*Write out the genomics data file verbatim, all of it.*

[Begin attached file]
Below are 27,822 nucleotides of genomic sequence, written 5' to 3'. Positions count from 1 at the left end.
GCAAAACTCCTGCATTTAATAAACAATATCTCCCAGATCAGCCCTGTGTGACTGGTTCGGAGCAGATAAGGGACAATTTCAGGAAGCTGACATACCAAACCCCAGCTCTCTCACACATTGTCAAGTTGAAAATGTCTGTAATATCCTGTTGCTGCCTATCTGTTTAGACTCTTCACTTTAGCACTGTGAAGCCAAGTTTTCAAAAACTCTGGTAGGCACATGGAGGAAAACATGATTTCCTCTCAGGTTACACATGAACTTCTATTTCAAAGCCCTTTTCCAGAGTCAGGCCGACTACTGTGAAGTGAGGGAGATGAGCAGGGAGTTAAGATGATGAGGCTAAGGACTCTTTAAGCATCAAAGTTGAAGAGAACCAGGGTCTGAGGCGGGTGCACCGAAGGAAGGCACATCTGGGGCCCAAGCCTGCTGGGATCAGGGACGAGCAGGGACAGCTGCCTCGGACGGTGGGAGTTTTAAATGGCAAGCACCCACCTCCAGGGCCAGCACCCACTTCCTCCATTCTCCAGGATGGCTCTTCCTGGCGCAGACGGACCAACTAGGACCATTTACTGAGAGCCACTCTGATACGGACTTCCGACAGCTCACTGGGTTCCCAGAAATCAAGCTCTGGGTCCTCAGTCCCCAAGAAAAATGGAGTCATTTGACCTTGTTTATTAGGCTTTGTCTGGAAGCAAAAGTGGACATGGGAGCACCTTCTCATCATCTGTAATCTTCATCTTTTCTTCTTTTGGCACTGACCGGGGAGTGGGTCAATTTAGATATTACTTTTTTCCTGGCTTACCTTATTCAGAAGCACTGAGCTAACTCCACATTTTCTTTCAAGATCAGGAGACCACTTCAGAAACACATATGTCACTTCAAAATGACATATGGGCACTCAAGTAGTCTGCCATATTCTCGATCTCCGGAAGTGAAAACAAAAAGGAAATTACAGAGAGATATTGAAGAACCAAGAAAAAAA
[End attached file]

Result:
Below are 27,822 nucleotides of genomic sequence, written 5' to 3'. Positions count from 1 at the left end.
GCAAAACTCCTGCATTTAATAAACAATATCTCCCAGATCAGCCCTGTGTGACTGGTTCGGAGCAGATAAGGGACAATTTCAGGAAGCTGACATACCAAACCCCAGCTCTCTCACACATTGTCAAGTTGAAAATGTCTGTAATATCCTGTTGCTGCCTATCTGTTTAGACTCTTCACTTTAGCACTGTGAAGCCAAGTTTTCAAAAACTCTGGTAGGCACATGGAGGAAAACATGATTTCCTCTCAGGTTACACATGAACTTCTATTTCAAAGCCCTTTTCCAGAGTCAGGCCGACTACTGTGAAGTGAGGGAGATGAGCAGGGAGTTAAGATGATGAGGCTAAGGACTCTTTAAGCATCAAAGTTGAAGAGAACCAGGGTCTGAGGCGGGTGCACCGAAGGAAGGCACATCTGGGGCCCAAGCCTGCTGGGATCAGGGACGAGCAGGGACAGCTGCCTCGGACGGTGGGAGTTTTAAATGGCAAGCACCCACCTCCAGGGCCAGCACCCACTTCCTCCATTCTCCAGGATGGCTCTTCCTGGCGCAGACGGACCAACTAGGACCATTTACTGAGAGCCACTCTGATACGGACTTCCGACAGCTCACTGGGTTCCCAGAAATCAAGCTCTGGGTCCTCAGTCCCCAAGAAAAATGGAGTCATTTGACCTTGTTTATTAGGCTTTGTCTGGAAGCAAAAGTGGACATGGGAGCACCTTCTCATCATCTGTAATCTTCATCTTTTCTTCTTTTGGCACTGACCGGGGAGTGGGTCAATTTAGATATTACTTTTTTCCTGGCTTACCTTATTCAGAAGCACTGAGCTAACTCCACATTTTCTTTCAAGATCAGGAGACCACTTCAGAAACACATATGTCACTTCAAAATGACATATGGGCACTCAAGTAGTCTGCCATATTCTCGATCTCCGGAAGTGAAAACAAAAAGGAAATTACAGAGAGATATTGAAGAACCAAGAAAAAAA